Ex-judge a real stiffOwes former wife & three kids 200G
BY NANCIE L. KATZ
Originally published on November 12, 2006
DAILY NEWS STAFF WRITER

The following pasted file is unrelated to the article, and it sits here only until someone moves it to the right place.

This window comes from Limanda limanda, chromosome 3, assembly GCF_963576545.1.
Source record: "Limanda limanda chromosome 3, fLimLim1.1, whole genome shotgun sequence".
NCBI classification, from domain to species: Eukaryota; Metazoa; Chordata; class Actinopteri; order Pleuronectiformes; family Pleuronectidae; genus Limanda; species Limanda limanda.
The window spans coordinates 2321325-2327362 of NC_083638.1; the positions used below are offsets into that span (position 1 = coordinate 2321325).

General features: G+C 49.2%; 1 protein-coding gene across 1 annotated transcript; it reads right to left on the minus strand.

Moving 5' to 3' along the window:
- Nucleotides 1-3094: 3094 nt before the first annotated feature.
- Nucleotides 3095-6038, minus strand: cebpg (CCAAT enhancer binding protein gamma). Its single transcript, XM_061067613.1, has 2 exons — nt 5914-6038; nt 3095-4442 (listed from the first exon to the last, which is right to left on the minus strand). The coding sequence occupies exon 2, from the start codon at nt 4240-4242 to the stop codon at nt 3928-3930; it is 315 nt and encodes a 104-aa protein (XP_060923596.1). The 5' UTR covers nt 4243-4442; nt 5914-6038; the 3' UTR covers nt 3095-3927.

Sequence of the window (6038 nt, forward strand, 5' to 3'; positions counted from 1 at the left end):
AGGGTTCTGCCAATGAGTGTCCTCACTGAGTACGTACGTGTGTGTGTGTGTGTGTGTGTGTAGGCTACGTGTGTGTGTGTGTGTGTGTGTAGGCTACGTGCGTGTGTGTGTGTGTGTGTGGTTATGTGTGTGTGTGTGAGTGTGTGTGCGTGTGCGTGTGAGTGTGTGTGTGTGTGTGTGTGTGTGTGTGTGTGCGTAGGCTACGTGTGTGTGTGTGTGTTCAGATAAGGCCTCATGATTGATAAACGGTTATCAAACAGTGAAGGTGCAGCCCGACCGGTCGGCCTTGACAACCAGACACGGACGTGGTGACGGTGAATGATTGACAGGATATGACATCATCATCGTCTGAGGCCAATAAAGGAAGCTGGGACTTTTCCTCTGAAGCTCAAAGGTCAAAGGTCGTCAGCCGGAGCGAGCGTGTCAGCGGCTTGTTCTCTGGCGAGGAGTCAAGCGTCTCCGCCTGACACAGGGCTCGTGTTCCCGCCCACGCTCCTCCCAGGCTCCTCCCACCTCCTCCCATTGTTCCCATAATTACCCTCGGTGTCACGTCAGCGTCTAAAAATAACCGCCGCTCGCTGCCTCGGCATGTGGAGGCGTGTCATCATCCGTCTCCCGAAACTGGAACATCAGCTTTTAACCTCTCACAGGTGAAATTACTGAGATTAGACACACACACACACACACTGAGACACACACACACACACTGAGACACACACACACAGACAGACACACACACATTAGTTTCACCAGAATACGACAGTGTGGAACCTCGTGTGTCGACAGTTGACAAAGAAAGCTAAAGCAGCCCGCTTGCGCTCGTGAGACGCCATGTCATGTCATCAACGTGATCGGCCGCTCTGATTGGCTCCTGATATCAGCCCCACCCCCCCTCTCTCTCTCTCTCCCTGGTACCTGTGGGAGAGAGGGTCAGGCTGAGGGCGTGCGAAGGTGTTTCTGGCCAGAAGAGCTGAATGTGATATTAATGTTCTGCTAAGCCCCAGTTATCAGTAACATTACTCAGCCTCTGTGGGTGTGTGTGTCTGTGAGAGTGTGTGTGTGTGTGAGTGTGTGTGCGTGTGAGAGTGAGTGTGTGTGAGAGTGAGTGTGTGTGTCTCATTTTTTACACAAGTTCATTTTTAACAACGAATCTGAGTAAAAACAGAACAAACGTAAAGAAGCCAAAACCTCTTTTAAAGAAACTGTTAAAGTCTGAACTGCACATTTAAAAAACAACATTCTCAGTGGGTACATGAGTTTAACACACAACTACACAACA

A former Brooklyn judge whose shady dealing got him booted off the bench has embarked on a new career as a deadbeat dad, the Daily News has learned.Ex-judge Reynold Mason has refused to pay more than $200,000 in court-ordered child support and alimony to his former wife and their three children, records show.Now his one-time spouse, who struggles to get by on $9.45 an hour at WalMart, her daughter and two sons are facing eviction from the Long Island home."I am so frustrated," Tessa Abrams Mason, 46 told The News. "This should not have been. There's no end. This guy is free. It's like he has a new life and it's okay."A former city Civil Court judge who later made the jump to state Supreme Court, Mason, 55, was removed from office in 2003 after the state Commission on Judicial Conduct found that he had pocketed escrow funds and illegally sublet his rent-stabilized apartment.The couple met in 1989 when he was a landlord-tenant lawyer. They married in 1993. A year later, she led his campaign to become the first Caribbean-American on the Brooklyn Civil Court. In 1997, he was elected to the Supreme Court, where he earned $136,700 a year.That same year, he left Tessa pregnant with their third child, she said. The couple was divorced in 2004 in Manhattan, where the case was moved to avoid any conflict of interest.Up until he was tossed from the bench, she said, child-support payments of $2,600 a month were being garnished from Mason's paycheck. A $600 monthly alimony order was never paid.Mason soon pulled up roots and moved to Georgia where he obtained a real estate license and today sells homes for a large brokerage.His real estate Web site highlights his former judicial and legal career, plus teaching stints at three New York colleges.But there's no mention of his deadbeat ways, Abrams Mason noted.His tab has risen to $200,000 in child support plus alimony, according to city records.He has ignored repeated judgments issued by Manhattan Supreme Court Justice Joan Lobis.Reached by phone in Georgia last week, the ex-judge declined comment. "Send me a copy [of the article]," he said. "Say whatever you want."Abrams Mason said she has appealed to the city's child support enforcement unit and the city Law Department, which is supposed to alert officials in Georgia of Mason's debts.A Law Department official said that Georgia authorities have been notified.Yet Abrams Mason still struggles to live on $1,500 a month, and now must find another place to live because the small, affordable house a friend had rented her has been foreclosed."It's hurting our children," she said. "I can barely live on what I make. I can't take a second job, I have to take care of the kids."